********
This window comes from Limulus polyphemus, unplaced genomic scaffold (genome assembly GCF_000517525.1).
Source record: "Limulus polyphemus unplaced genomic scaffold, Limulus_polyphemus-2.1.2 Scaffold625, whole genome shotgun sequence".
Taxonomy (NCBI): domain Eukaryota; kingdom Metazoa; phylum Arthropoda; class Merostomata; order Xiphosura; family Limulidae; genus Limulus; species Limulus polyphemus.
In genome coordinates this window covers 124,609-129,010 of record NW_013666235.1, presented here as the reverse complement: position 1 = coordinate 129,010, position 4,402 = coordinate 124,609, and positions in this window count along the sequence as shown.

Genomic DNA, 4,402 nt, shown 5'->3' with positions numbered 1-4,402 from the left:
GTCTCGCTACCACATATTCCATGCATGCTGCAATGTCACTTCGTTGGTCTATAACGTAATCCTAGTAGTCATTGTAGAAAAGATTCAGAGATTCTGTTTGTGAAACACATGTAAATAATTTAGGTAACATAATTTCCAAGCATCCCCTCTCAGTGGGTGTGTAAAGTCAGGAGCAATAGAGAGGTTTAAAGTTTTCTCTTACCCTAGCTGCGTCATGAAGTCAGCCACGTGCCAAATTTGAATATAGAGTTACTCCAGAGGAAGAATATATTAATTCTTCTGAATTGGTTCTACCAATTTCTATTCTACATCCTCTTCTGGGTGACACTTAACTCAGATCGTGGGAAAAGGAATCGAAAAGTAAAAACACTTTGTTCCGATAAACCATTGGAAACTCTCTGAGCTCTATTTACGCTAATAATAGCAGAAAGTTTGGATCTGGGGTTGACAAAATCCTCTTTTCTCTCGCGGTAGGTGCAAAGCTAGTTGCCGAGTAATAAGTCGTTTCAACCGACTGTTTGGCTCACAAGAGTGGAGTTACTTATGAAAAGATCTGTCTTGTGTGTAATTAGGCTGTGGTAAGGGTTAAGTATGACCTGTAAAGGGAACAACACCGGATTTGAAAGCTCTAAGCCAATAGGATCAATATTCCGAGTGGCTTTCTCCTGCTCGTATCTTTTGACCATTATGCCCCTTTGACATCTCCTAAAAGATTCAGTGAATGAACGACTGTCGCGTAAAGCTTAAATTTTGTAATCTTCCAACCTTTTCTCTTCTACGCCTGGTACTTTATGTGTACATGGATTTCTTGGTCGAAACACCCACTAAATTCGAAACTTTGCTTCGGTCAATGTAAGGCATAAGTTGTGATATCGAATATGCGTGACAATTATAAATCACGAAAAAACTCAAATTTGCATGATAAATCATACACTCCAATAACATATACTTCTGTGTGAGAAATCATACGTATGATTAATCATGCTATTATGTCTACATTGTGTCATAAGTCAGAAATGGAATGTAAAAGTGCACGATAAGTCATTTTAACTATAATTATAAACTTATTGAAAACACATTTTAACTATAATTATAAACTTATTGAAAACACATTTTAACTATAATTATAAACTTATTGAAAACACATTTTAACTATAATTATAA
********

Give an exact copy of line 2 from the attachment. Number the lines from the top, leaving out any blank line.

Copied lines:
Source record: "Limulus polyphemus unplaced genomic scaffold, Limulus_polyphemus-2.1.2 Scaffold625, whole genome shotgun sequence".